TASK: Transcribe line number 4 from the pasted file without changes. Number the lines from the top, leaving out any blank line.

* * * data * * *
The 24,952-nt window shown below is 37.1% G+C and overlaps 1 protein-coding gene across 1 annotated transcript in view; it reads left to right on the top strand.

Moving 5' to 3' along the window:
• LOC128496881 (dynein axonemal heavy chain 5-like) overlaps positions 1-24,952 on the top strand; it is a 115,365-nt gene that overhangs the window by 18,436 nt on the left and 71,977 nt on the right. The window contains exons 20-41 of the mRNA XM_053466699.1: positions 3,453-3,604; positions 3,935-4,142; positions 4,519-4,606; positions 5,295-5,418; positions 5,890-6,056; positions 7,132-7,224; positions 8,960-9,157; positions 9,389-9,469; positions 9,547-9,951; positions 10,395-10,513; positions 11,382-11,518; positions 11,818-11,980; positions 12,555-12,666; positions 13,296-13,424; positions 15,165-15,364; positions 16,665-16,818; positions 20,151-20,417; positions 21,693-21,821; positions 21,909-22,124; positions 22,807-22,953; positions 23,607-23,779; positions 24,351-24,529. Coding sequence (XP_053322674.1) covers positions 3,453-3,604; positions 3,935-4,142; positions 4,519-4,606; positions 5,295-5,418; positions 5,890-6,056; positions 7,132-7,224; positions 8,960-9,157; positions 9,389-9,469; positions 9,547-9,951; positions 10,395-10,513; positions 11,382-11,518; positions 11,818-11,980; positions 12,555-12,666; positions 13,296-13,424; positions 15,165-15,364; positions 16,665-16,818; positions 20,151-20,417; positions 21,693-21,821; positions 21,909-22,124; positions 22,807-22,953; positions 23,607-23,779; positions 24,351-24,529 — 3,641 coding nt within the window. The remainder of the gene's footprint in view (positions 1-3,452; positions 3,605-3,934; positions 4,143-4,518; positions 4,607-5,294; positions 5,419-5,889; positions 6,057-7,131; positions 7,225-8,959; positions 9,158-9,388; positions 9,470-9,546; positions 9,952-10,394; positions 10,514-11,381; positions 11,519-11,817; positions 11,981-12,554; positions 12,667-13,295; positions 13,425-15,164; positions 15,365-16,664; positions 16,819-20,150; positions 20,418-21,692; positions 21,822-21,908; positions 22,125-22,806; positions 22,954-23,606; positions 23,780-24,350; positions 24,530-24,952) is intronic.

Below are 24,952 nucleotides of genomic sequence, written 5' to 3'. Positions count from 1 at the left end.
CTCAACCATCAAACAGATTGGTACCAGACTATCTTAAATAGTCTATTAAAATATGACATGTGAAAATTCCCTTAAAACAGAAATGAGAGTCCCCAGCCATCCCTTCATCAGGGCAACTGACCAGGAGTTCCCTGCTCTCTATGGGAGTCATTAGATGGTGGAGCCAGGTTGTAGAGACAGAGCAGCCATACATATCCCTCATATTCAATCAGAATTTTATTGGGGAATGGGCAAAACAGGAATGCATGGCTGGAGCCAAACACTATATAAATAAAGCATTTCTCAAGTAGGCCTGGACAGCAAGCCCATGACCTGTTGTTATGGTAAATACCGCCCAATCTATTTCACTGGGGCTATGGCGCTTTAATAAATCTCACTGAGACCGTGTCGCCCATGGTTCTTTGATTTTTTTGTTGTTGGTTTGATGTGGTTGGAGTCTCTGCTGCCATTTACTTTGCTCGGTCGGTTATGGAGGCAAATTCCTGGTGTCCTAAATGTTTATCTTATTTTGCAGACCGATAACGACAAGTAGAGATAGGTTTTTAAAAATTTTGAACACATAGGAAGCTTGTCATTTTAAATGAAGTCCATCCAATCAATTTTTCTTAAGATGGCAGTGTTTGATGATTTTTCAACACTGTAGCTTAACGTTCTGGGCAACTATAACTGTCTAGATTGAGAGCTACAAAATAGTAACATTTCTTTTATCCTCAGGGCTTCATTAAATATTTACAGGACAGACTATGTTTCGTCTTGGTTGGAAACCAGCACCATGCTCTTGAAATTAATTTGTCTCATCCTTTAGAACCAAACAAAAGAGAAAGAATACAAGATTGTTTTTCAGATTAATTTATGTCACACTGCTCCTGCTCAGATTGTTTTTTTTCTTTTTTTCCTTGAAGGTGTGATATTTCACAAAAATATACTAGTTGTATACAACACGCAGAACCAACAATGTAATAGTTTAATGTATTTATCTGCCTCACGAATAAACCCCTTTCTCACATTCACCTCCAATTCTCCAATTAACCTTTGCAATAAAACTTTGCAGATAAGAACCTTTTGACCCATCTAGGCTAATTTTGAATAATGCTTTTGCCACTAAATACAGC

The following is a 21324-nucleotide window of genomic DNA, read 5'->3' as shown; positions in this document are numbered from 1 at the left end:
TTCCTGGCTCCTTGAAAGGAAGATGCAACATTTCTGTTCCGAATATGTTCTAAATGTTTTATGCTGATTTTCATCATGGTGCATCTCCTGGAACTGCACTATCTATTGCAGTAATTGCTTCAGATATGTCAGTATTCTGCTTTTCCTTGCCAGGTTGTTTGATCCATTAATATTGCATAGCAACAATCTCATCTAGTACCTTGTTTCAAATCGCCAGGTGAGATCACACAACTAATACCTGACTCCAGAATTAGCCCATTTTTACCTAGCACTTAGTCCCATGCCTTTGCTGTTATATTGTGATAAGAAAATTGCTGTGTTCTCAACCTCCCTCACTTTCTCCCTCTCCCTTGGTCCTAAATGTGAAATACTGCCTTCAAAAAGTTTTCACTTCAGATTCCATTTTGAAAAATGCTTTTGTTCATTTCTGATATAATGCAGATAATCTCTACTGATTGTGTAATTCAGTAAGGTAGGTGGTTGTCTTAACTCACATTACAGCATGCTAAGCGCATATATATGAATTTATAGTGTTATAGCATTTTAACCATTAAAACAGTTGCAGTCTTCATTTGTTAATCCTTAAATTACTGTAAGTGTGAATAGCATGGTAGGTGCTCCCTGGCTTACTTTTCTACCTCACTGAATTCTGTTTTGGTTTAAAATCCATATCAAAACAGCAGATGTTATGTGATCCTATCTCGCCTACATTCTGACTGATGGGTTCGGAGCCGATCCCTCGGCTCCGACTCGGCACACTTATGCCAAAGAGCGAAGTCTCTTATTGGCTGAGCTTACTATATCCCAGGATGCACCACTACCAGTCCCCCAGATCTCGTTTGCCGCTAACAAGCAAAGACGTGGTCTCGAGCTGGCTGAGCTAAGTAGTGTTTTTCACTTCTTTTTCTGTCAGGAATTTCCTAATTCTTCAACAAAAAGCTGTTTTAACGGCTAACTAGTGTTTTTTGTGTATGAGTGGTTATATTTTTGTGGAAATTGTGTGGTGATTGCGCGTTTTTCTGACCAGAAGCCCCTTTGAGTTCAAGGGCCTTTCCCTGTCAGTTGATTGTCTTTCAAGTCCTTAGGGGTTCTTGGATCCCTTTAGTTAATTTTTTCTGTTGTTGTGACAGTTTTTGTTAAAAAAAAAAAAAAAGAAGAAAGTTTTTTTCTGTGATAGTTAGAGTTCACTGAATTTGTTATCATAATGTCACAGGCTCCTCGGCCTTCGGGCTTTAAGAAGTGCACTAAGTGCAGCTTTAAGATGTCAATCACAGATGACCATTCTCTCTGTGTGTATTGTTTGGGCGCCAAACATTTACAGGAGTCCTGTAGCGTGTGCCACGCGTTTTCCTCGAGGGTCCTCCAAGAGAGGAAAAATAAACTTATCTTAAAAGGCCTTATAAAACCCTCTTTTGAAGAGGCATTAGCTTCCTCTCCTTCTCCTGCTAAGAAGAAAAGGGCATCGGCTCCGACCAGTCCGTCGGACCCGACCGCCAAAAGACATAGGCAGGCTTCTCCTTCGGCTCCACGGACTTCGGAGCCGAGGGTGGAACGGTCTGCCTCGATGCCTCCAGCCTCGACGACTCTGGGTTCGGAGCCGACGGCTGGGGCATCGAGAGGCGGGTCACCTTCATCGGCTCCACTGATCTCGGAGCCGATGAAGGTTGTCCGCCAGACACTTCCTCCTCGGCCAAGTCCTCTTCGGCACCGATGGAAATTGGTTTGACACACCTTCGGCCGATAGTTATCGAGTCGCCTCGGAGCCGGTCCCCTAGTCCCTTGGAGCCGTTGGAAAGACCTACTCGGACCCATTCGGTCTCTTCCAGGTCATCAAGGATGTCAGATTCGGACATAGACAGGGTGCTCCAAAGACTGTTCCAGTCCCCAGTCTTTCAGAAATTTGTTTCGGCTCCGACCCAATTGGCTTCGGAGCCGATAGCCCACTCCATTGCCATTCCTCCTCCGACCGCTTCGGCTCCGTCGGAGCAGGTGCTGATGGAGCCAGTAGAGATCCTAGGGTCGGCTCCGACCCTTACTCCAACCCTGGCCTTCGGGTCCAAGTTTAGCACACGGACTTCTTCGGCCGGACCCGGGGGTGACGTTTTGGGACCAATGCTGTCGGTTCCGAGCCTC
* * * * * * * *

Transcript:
Below are 24,952 nucleotides of genomic sequence, written 5' to 3'. Positions count from 1 at the left end.